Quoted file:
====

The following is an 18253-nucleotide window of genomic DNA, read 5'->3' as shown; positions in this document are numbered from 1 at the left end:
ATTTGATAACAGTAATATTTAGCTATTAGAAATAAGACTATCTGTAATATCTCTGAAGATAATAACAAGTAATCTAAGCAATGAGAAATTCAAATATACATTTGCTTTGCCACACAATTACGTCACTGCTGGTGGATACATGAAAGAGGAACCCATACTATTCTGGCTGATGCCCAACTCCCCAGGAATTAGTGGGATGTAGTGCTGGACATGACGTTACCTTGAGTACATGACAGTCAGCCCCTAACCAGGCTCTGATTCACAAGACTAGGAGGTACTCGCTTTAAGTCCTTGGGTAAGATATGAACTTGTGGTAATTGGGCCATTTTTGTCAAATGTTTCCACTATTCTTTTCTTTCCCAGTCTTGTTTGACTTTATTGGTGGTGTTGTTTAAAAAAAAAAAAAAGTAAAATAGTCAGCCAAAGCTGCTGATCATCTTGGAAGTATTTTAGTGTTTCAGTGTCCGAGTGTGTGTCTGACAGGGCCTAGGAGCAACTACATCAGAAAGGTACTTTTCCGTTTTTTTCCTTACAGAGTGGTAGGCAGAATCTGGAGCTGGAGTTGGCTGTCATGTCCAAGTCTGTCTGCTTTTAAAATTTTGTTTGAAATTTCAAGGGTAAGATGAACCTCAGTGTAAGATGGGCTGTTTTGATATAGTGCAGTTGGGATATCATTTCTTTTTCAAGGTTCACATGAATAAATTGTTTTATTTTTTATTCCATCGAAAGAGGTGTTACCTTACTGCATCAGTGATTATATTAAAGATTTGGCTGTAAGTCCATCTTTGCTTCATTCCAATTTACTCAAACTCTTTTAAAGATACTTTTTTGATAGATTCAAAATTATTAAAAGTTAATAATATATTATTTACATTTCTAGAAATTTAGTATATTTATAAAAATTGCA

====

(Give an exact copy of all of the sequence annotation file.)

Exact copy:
The following is an 18253-nucleotide window of genomic DNA, read 5'->3' as shown; positions in this document are numbered from 1 at the left end:
ATTTGATAACAGTAATATTTAGCTATTAGAAATAAGACTATCTGTAATATCTCTGAAGATAATAACAAGTAATCTAAGCAATGAGAAATTCAAATATACATTTGCTTTGCCACACAATTACGTCACTGCTGGTGGATACATGAAAGAGGAACCCATACTATTCTGGCTGATGCCCAACTCCCCAGGAATTAGTGGGATGTAGTGCTGGACATGACGTTACCTTGAGTACATGACAGTCAGCCCCTAACCAGGCTCTGATTCACAAGACTAGGAGGTACTCGCTTTAAGTCCTTGGGTAAGATATGAACTTGTGGTAATTGGGCCATTTTTGTCAAATGTTTCCACTATTCTTTTCTTTCCCAGTCTTGTTTGACTTTATTGGTGGTGTTGTTTAAAAAAAAAAAAAAGTAAAATAGTCAGCCAAAGCTGCTGATCATCTTGGAAGTATTTTAGTGTTTCAGTGTCCGAGTGTGTGTCTGACAGGGCCTAGGAGCAACTACATCAGAAAGGTACTTTTCCGTTTTTTTCCTTACAGAGTGGTAGGCAGAATCTGGAGCTGGAGTTGGCTGTCATGTCCAAGTCTGTCTGCTTTTAAAATTTTGTTTGAAATTTCAAGGGTAAGATGAACCTCAGTGTAAGATGGGCTGTTTTGATATAGTGCAGTTGGGATATCATTTCTTTTTCAAGGTTCACATGAATAAATTGTTTTATTTTTTATTCCATCGAAAGAGGTGTTACCTTACTGCATCAGTGATTATATTAAAGATTTGGCTGTAAGTCCATCTTTGCTTCATTCCAATTTACTCAAACTCTTTTAAAGATACTTTTTTGATAGATTCAAAATTATTAAAAGTTAATAATATATTATTTACATTTCTAGAAATTTAGTATATTTATAAAAATTGCA